The Military Court has released embattled Pheu Thai Party politician Watana Muangsook.
The Military Court of Bangkok at around 5:40 pm on Thursday, 21 April 2016, released on 80,000 baht bail Watana Muangsook, 59, a politician from the Pheu Thai Party who was detained by the military for so-called attitude adjustment, a period of detention with lectures forced upon political dissidents by the junta.
He will be released after being transferred to Bangkok Remand Prison on Thursday evening.
Watana is accused by the military of violating National Council for Peace and Order (NCPO) Announcement No. 39/2014.
In brief, the NCPO announcement states that people who have been released from detention by the authorities must strictly comply with the conditions set upon their release or risk being imprisoned for up to two years or fined up to 40,000 baht or both.
The NCPO earlier said that Watana was among the politicians summoned in the aftermath of the 2014 coup d’état, and was forced to sign a Memorandum of Understanding (MoU) with the regime, promising to steer clear of all political activities. Therefore, he has violated the MoU which he already signed.
The authorities added that the politician was also forced to sign several more MoUs with the regime each time he was detained. However, he never complied with the MoUs, but continued to criticise the NCPO.
Watana on Monday reported to the military at the 11th Military Circle, Bangkok, after he was informed by military officers last week that he was to be detained. The contact was made shortly after Watana posted a message on his Facebook account, criticising the latest draft constitution.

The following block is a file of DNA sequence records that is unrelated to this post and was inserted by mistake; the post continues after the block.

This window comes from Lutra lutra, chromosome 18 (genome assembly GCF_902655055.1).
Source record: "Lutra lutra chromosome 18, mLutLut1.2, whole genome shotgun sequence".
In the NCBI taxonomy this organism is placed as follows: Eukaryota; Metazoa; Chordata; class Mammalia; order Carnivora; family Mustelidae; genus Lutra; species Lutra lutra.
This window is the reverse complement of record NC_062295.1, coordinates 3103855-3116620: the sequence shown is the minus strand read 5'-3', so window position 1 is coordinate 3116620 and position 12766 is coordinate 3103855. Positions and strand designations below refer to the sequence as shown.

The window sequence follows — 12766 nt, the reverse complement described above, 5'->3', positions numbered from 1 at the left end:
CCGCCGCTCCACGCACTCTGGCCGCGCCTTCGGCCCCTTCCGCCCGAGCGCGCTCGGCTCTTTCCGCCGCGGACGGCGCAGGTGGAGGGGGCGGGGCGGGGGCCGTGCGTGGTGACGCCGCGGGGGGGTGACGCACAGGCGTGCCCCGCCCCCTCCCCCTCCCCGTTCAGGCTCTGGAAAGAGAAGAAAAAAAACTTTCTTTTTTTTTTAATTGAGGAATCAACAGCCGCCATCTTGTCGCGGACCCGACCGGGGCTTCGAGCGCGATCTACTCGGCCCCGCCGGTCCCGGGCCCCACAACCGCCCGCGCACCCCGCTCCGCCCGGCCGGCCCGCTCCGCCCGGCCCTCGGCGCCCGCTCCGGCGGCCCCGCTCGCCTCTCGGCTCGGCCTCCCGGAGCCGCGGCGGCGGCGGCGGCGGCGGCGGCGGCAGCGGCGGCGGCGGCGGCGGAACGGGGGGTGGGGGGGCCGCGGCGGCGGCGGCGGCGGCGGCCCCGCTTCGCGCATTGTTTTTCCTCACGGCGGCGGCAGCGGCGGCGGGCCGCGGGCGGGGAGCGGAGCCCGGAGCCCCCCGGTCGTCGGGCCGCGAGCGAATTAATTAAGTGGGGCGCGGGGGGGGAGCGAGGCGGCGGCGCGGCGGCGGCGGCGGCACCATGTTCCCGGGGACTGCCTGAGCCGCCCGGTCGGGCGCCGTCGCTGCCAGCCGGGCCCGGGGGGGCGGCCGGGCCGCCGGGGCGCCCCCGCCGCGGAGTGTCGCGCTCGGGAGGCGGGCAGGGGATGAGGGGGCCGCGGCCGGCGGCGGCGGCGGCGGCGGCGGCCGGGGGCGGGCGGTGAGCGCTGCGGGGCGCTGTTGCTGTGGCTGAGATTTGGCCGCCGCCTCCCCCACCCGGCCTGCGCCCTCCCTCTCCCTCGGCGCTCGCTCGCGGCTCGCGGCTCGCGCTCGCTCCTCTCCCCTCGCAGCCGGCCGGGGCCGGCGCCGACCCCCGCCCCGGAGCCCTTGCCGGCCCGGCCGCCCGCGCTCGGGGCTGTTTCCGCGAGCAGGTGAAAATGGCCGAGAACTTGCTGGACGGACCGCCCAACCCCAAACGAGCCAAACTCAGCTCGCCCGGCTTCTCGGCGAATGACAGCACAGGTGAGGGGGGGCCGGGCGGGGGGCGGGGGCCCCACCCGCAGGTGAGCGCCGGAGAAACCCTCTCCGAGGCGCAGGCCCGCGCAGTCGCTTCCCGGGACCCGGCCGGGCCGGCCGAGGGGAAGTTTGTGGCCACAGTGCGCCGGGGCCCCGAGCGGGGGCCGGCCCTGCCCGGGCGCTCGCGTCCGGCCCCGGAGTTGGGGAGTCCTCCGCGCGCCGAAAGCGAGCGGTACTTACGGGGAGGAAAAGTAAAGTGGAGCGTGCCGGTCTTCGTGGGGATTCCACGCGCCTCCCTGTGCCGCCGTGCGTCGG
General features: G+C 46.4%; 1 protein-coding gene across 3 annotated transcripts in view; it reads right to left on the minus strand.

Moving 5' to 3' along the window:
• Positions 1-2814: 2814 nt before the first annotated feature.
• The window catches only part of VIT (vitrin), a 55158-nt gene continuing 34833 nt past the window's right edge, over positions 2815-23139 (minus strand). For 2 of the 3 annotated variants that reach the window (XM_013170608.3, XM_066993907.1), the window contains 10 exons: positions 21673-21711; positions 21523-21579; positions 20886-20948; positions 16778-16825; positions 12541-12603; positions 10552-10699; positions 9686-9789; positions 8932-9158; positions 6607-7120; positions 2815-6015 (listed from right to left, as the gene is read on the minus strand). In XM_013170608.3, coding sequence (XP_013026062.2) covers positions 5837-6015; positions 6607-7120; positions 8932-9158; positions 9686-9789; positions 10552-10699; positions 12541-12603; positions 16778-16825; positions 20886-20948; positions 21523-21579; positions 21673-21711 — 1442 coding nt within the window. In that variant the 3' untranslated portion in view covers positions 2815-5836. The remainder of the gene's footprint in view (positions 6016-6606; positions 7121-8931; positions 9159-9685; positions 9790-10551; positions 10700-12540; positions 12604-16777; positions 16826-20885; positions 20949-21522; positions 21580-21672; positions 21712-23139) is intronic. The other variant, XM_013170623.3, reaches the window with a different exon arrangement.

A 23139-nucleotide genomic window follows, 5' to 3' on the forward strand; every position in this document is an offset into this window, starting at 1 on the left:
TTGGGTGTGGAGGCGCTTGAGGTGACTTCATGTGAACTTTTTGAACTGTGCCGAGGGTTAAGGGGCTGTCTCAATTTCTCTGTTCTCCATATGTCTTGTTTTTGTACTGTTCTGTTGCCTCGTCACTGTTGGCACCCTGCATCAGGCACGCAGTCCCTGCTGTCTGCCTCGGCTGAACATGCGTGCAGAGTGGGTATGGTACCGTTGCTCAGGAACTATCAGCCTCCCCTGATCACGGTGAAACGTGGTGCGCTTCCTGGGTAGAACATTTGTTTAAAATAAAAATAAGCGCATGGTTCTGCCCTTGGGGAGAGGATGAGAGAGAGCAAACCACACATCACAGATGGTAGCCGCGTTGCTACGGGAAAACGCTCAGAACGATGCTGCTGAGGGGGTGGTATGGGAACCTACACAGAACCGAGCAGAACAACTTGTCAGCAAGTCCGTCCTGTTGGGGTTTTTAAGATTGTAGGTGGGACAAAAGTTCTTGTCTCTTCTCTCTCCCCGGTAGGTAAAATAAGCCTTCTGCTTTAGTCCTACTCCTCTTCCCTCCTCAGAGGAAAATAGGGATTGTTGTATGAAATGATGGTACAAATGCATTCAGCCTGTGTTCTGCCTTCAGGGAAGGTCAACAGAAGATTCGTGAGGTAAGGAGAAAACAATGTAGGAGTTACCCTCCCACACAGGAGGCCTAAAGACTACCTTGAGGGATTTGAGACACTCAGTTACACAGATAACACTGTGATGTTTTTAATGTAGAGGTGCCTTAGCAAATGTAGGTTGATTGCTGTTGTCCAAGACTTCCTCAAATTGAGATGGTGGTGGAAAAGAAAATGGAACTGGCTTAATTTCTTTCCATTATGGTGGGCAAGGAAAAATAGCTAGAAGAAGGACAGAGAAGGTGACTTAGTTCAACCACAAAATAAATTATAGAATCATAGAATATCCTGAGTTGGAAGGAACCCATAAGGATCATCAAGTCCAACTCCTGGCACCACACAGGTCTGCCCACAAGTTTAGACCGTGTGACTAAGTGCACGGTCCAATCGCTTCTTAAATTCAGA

The embattled politician has been repeatedly taken in for attitude adjustment by the regime and is currently fighting charges under the Computer Crime Act for posting criticism of Gen Prawit Wongsuwan, the Minister of Defence, over his remarks about Yingluck Shinawatra, the former Prime Minister.
Khaosod English reported that Yaowalak Anupan, head of Thai Lawyers for Human Rights (TLHR), cast doubt as to how criticizing the junta-sponsored charter could constitute a violation of an agreement signed while detained without charge by the junta – which calls itself the National Council for Peace and Order – a process the junta euphemistically terms “attitude adjustment”.
“Watana insists that he had only criticized the draft charter. Is that [not allowed] in the agreement?” Khaosod English quoted Yaowalak, who does not represent Watana, as saying.